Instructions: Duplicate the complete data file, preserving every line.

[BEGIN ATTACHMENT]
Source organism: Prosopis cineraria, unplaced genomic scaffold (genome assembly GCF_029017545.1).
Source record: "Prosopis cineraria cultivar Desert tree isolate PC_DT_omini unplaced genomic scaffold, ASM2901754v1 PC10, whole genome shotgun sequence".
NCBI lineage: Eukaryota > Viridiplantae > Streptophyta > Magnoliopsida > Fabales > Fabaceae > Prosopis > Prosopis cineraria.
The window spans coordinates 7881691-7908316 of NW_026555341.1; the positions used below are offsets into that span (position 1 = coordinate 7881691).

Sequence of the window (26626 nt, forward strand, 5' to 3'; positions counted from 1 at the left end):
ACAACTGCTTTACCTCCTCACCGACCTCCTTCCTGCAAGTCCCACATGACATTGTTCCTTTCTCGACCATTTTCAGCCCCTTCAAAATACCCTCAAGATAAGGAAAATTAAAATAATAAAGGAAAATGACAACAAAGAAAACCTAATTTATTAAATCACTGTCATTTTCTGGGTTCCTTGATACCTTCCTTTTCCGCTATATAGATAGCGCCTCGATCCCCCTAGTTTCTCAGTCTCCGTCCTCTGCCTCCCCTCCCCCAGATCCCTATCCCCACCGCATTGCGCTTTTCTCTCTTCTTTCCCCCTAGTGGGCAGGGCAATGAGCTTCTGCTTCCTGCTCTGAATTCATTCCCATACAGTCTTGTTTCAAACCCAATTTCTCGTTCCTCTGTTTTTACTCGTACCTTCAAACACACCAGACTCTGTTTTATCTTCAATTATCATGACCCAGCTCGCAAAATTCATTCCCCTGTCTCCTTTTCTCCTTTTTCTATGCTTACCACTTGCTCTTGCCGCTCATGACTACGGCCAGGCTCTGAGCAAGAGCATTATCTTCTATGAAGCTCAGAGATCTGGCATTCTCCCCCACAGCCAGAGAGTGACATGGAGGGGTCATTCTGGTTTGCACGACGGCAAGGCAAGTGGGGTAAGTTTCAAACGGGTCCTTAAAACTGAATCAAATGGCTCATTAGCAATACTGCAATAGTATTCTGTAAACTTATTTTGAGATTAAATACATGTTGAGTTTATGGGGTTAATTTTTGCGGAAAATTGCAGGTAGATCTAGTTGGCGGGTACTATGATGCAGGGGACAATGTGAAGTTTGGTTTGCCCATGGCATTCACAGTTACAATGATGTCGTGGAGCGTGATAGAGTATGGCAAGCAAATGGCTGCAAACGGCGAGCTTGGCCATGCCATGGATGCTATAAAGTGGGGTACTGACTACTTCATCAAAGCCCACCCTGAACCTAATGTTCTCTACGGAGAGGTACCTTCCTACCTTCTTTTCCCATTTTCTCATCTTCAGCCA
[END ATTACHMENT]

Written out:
Source organism: Prosopis cineraria, unplaced genomic scaffold (genome assembly GCF_029017545.1).
Source record: "Prosopis cineraria cultivar Desert tree isolate PC_DT_omini unplaced genomic scaffold, ASM2901754v1 PC10, whole genome shotgun sequence".
NCBI lineage: Eukaryota > Viridiplantae > Streptophyta > Magnoliopsida > Fabales > Fabaceae > Prosopis > Prosopis cineraria.
The window spans coordinates 7881691-7908316 of NW_026555341.1; the positions used below are offsets into that span (position 1 = coordinate 7881691).

Sequence of the window (26626 nt, forward strand, 5' to 3'; positions counted from 1 at the left end):
ACAACTGCTTTACCTCCTCACCGACCTCCTTCCTGCAAGTCCCACATGACATTGTTCCTTTCTCGACCATTTTCAGCCCCTTCAAAATACCCTCAAGATAAGGAAAATTAAAATAATAAAGGAAAATGACAACAAAGAAAACCTAATTTATTAAATCACTGTCATTTTCTGGGTTCCTTGATACCTTCCTTTTCCGCTATATAGATAGCGCCTCGATCCCCCTAGTTTCTCAGTCTCCGTCCTCTGCCTCCCCTCCCCCAGATCCCTATCCCCACCGCATTGCGCTTTTCTCTCTTCTTTCCCCCTAGTGGGCAGGGCAATGAGCTTCTGCTTCCTGCTCTGAATTCATTCCCATACAGTCTTGTTTCAAACCCAATTTCTCGTTCCTCTGTTTTTACTCGTACCTTCAAACACACCAGACTCTGTTTTATCTTCAATTATCATGACCCAGCTCGCAAAATTCATTCCCCTGTCTCCTTTTCTCCTTTTTCTATGCTTACCACTTGCTCTTGCCGCTCATGACTACGGCCAGGCTCTGAGCAAGAGCATTATCTTCTATGAAGCTCAGAGATCTGGCATTCTCCCCCACAGCCAGAGAGTGACATGGAGGGGTCATTCTGGTTTGCACGACGGCAAGGCAAGTGGGGTAAGTTTCAAACGGGTCCTTAAAACTGAATCAAATGGCTCATTAGCAATACTGCAATAGTATTCTGTAAACTTATTTTGAGATTAAATACATGTTGAGTTTATGGGGTTAATTTTTGCGGAAAATTGCAGGTAGATCTAGTTGGCGGGTACTATGATGCAGGGGACAATGTGAAGTTTGGTTTGCCCATGGCATTCACAGTTACAATGATGTCGTGGAGCGTGATAGAGTATGGCAAGCAAATGGCTGCAAACGGCGAGCTTGGCCATGCCATGGATGCTATAAAGTGGGGTACTGACTACTTCATCAAAGCCCACCCTGAACCTAATGTTCTCTACGGAGAGGTACCTTCCTACCTTCTTTTCCCATTTTCTCATCTTCAGCCA